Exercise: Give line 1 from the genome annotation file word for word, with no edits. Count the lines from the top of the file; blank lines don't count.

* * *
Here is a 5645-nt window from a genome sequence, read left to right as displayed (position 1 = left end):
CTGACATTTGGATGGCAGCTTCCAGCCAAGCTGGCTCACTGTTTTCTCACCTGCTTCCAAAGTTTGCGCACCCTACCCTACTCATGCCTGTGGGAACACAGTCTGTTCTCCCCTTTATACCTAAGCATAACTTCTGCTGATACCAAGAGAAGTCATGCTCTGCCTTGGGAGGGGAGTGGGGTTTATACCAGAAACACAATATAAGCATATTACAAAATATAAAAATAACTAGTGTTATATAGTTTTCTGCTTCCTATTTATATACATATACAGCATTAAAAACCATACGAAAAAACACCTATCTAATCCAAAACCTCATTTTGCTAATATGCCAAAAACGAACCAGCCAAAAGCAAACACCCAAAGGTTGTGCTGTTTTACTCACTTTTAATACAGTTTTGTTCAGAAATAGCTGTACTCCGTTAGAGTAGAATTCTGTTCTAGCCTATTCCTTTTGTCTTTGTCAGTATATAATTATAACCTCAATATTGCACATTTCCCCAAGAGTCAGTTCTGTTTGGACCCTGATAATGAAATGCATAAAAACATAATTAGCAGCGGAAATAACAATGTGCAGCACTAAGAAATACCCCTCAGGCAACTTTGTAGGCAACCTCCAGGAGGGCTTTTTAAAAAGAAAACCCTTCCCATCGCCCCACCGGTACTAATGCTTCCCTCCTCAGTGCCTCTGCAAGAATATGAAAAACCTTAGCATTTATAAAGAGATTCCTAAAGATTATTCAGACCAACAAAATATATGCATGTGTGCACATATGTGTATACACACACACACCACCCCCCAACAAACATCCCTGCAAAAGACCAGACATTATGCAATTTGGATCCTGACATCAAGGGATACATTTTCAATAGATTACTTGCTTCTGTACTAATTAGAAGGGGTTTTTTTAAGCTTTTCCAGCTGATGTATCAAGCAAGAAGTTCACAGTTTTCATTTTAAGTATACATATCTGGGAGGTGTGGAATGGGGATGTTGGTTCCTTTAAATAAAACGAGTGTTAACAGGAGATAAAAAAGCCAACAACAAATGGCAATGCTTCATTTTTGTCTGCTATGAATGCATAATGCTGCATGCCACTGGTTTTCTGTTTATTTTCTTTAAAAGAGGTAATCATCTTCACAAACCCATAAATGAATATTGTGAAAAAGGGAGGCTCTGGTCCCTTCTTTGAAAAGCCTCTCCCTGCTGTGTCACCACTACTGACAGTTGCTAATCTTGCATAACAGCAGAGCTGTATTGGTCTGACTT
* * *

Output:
Here is a 5645-nt window from a genome sequence, read left to right as displayed (position 1 = left end):